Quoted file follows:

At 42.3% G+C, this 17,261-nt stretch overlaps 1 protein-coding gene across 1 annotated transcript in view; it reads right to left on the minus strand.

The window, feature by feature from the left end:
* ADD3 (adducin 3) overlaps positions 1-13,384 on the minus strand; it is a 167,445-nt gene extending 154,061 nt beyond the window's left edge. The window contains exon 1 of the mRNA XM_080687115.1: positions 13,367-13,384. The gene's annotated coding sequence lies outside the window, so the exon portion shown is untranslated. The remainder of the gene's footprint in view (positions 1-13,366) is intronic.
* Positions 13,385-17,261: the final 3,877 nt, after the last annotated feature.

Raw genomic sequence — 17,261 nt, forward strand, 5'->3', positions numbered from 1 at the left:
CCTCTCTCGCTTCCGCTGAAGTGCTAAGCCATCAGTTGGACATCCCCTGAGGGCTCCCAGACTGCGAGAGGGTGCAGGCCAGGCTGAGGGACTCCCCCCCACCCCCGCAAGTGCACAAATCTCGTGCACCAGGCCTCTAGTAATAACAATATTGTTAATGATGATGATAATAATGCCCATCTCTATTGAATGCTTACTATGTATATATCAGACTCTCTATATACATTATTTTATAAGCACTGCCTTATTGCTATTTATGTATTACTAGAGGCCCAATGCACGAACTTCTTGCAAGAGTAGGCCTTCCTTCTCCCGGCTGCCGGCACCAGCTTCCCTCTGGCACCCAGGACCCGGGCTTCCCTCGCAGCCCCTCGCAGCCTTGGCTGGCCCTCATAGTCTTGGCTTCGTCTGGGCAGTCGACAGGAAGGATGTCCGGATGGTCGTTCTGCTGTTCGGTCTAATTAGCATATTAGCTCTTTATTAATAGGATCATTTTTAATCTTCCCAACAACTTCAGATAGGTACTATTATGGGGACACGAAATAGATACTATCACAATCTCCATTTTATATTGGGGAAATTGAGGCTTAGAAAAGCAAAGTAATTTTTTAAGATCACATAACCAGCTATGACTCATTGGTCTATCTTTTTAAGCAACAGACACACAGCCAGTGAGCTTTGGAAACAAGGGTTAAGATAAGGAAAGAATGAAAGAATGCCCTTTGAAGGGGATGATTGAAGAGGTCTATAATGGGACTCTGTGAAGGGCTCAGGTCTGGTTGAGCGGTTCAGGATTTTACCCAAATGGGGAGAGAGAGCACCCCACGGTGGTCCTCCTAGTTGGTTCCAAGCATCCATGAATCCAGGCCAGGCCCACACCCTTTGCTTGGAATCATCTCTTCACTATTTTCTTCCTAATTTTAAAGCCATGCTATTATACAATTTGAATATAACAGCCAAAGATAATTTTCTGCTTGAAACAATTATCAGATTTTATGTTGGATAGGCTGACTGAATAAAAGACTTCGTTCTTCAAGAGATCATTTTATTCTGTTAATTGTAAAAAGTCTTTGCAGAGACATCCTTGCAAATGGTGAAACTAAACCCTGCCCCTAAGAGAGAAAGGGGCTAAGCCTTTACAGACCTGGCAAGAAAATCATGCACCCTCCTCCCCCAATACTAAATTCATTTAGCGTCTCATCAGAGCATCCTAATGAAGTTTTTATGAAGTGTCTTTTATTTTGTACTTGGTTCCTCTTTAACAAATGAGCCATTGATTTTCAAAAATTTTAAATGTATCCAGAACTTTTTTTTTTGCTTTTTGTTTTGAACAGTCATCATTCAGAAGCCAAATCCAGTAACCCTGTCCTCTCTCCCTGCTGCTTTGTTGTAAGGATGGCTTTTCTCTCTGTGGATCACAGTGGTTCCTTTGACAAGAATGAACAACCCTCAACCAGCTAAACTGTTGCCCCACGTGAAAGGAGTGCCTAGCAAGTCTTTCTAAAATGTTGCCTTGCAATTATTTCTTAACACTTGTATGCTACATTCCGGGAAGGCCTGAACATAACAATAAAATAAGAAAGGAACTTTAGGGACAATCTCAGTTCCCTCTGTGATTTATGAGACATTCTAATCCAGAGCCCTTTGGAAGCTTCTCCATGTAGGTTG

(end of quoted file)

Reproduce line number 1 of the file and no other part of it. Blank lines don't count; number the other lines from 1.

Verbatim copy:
At 42.3% G+C, this 17,261-nt stretch overlaps 1 protein-coding gene across 1 annotated transcript in view; it reads right to left on the minus strand.